Around October 2010 I migrated from Drupal to WordPress my bilingual websites Stop and Strider. Eighteen months later, WordPress has confirmed to be better than Drupal for my own needs, as far as those two websites are concerned (I still stick to Drupal for other websites). There is, however, one part of those WordPress websites that has just become a big problem for me, and is how to keep them (looking) multilingual.
- Every now and then, a question like this pops up on some email server management forum: I'd like to be able to reject connections from remote IP addresses if they're from certain countries. The usual reason is either thatthe sender only receives spam from those countries and is convinced that this will always be the case, or that, since the sender doesn’t need or want to exchange email with anybody in those countries, why bother at all with filtering messages from there?
- Gnuplot is a really great plotting utility, that can be used either interactively or automatically, from inside scripts of all sorts. However, sometimes it can be quite difficult to use simply because there are lots of documentation, but it is hard to figure out exactly what piece of documentation you should read and where it is.This is a big problem, because the way you plot data, that is which Gnuplot options you set, can make a huge difference in the readability of the plot.
- Wordpress is a great publishing system, but managing it manually can be a very time consuming process. This is especially true when you want to upload lots of posts, or if you would like to write content in your preferred, full-blown text editor and then have it “magically” appear online. Wordpress takes care of these needsallowing remote posting via email or the WordPress XML-RPC interface (if you enable the WordPress, Movable Type, MetaWeblog and Blogger XML-RPC checkbox in goinig to Settings > Writing > Remote Publishing).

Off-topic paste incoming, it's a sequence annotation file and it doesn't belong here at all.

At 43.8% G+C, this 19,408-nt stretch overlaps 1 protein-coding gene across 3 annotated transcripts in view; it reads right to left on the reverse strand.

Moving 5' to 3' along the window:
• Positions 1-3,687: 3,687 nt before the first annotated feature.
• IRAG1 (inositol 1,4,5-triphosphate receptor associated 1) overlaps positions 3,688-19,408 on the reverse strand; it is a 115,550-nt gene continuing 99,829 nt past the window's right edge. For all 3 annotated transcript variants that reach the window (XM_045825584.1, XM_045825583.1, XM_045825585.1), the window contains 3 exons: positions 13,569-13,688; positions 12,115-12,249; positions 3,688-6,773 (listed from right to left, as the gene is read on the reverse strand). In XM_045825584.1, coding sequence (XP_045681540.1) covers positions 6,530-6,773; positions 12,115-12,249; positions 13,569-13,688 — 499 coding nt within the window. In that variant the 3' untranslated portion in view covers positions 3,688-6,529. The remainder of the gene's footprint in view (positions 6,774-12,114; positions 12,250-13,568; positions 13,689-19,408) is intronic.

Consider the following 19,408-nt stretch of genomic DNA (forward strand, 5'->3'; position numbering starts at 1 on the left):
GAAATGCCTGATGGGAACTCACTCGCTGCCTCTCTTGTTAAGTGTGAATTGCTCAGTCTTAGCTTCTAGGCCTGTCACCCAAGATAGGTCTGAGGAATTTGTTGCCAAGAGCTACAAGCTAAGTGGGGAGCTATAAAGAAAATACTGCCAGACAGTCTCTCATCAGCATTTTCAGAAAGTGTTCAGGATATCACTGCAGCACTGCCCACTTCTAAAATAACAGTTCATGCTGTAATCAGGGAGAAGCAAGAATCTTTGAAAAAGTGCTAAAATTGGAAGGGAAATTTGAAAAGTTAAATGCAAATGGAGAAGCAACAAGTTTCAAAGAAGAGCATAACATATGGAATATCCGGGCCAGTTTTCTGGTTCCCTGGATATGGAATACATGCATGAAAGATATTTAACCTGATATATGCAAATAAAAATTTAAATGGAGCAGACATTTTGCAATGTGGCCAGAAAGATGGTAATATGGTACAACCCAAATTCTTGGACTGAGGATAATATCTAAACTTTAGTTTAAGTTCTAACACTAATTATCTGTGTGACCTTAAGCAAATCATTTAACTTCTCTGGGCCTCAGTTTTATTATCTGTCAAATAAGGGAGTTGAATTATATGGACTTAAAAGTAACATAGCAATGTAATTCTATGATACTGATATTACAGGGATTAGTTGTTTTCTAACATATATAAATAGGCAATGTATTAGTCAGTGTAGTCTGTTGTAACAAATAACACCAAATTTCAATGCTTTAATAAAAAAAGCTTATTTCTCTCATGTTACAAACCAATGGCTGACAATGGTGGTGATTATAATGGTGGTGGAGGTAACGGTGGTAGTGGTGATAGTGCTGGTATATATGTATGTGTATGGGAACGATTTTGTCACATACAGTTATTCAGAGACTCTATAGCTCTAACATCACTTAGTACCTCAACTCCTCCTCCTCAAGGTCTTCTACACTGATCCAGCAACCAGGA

- (this is a review that i originally posted somewhere on Slashdot, IIRC) Linux E-mail, Second Edition is a book written for Packt Publishing by I. Haycox, A. McDonald, M. Back, R. Hildebrandt, P.B.Koetter, D. Rusenko and C. Taylor. Linux E-mail containsall the information you need to handle all email services for a small organization on your own Linux server: send and receive messages, provide access to email accounts from any web browser, block as much viruses and spam as possible, possibly before they even enter your server, backup all email and configuration data in the most effective way and, finally, configuration of some email clients.
- WordPress is a great online publishing system. One of its strengths, as far as I am concerned, is the administration interface, which I find flexible, efficient and easy to use. However, sometimes even that interface isn’t flexible enough.Recently, for example, I needed a quick way to create and insert into another Web page an HTML list of all and only the posts I had published in a certain date range. If you only have four of five posts to manage it’s OK, but what when, as in my case, there are many tenths of them?
- Many U*nix users with advanced email needs, a high load of email, and possibly a lot of addresses to keep separated, invariably come to procmail and to Mutt (but the MCG concept can be easily adapted to other MUAs: read on). Procmail and Mutt are so flexible and powerful to allow a total customization of email management, whatever your particular needs are, and they automatize many tasks. Furthermore, they are much less resource hungry than many other solution with the same power and flexibility (do they exist?
- . Just a few days after I had brought back my Fedora computer to life, the last updates in kernel, nVidia driver from RPMfusion and what not did to my Fedora 14 box (the same that was damn slow three weeks ago) what you see in these pictures,taken while visiting a recent Linux.com article on microformats (sorry for their quality, but I had to take pictures because screenshots wouldn’t show the “sticky ad”).
- About three weeks ago I became so fed up with the disgusting performances of my Fedora computer to make a public Help request: why is my Linux so damn slow?. I got plenty of help (90 comments to that post while I’m writing this one) and useful suggestions. Later this week I will reformat all those suggestions in a separate post aimed to complete Linux newbies, to help them to find get support faster when they find themselves in a similar situation.
- I’ve discovered Linux in 1995 and I have been using it as my only home/work operating system since then. I still love it and want to continue to use and promote it, but in the last 2⁄3 weeks it’s become almost impossible. In this page I explain why, hoping to get and collect useful suggestions. First, hardware and software details. These days, I’m using Fedora 14 x86_64 on a computer with an ASUS M3N78-EM motherboard and 8 GB of RAM.